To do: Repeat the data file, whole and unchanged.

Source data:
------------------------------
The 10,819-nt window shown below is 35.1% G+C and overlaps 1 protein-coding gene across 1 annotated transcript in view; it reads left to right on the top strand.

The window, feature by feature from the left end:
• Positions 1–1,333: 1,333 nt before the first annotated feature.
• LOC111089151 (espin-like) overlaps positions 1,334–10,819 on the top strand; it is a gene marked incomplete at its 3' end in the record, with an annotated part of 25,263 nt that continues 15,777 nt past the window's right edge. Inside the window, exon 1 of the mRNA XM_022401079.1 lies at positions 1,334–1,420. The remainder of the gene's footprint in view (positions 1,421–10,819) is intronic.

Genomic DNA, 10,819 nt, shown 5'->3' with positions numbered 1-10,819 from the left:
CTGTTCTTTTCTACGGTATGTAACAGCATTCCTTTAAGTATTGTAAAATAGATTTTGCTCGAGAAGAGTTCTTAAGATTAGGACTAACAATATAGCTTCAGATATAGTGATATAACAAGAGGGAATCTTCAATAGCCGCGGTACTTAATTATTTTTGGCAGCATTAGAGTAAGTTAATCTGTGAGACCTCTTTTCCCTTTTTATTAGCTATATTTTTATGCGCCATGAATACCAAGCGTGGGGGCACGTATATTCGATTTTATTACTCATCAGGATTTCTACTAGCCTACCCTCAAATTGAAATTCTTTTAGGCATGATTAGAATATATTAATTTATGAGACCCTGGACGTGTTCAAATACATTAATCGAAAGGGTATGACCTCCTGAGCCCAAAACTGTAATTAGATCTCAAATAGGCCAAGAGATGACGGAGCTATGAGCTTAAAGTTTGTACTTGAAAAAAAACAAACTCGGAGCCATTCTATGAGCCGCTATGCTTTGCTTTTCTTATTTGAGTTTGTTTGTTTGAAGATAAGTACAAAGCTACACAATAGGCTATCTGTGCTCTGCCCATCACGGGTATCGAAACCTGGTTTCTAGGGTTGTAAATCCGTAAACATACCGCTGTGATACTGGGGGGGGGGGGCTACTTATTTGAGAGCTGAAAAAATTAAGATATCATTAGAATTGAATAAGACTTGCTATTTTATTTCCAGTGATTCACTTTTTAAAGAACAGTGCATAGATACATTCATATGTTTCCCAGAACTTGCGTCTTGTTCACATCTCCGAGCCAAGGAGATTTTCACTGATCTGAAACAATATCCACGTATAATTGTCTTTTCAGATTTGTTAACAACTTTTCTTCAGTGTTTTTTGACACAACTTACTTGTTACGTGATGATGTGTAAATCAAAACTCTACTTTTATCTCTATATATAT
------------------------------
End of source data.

The 10,819-nt window shown below is 35.1% G+C and overlaps 1 protein-coding gene across 1 annotated transcript in view; it reads left to right on the top strand.

The window, feature by feature from the left end:
• Positions 1–1,333: 1,333 nt before the first annotated feature.
• LOC111089151 (espin-like) overlaps positions 1,334–10,819 on the top strand; it is a gene marked incomplete at its 3' end in the record, with an annotated part of 25,263 nt that continues 15,777 nt past the window's right edge. Inside the window, exon 1 of the mRNA XM_022401079.1 lies at positions 1,334–1,420. The remainder of the gene's footprint in view (positions 1,421–10,819) is intronic.

Genomic DNA, 10,819 nt, shown 5'->3' with positions numbered 1-10,819 from the left:
CTGTTCTTTTCTACGGTATGTAACAGCATTCCTTTAAGTATTGTAAAATAGATTTTGCTCGAGAAGAGTTCTTAAGATTAGGACTAACAATATAGCTTCAGATATAGTGATATAACAAGAGGGAATCTTCAATAGCCGCGGTACTTAATTATTTTTGGCAGCATTAGAGTAAGTTAATCTGTGAGACCTCTTTTCCCTTTTTATTAGCTATATTTTTATGCGCCATGAATACCAAGCGTGGGGGCACGTATATTCGATTTTATTACTCATCAGGATTTCTACTAGCCTACCCTCAAATTGAAATTCTTTTAGGCATGATTAGAATATATTAATTTATGAGACCCTGGACGTGTTCAAATACATTAATCGAAAGGGTATGACCTCCTGAGCCCAAAACTGTAATTAGATCTCAAATAGGCCAAGAGATGACGGAGCTATGAGCTTAAAGTTTGTACTTGAAAAAAAACAAACTCGGAGCCATTCTATGAGCCGCTATGCTTTGCTTTTCTTATTTGAGTTTGTTTGTTTGAAGATAAGTACAAAGCTACACAATAGGCTATCTGTGCTCTGCCCATCACGGGTATCGAAACCTGGTTTCTAGGGTTGTAAATCCGTAAACATACCGCTGTGATACTGGGGGGGGGGGGCTACTTATTTGAGAGCTGAAAAAATTAAGATATCATTAGAATTGAATAAGACTTGCTATTTTATTTCCAGTGATTCACTTTTTAAAGAACAGTGCATAGATACATTCATATGTTTCCCAGAACTTGCGTCTTGTTCACATCTCCGAGCCAAGGAGATTTTCACTGATCTGAAACAATATCCACGTATAATTGTCTTTTCAGATTTGTTAACAACTTTTCTTCAGTGTTTTTTGACACAACTTACTTGTTACGTGATGATGTGTAAATCAAAACTCTACTTTTATCTCTATATATAT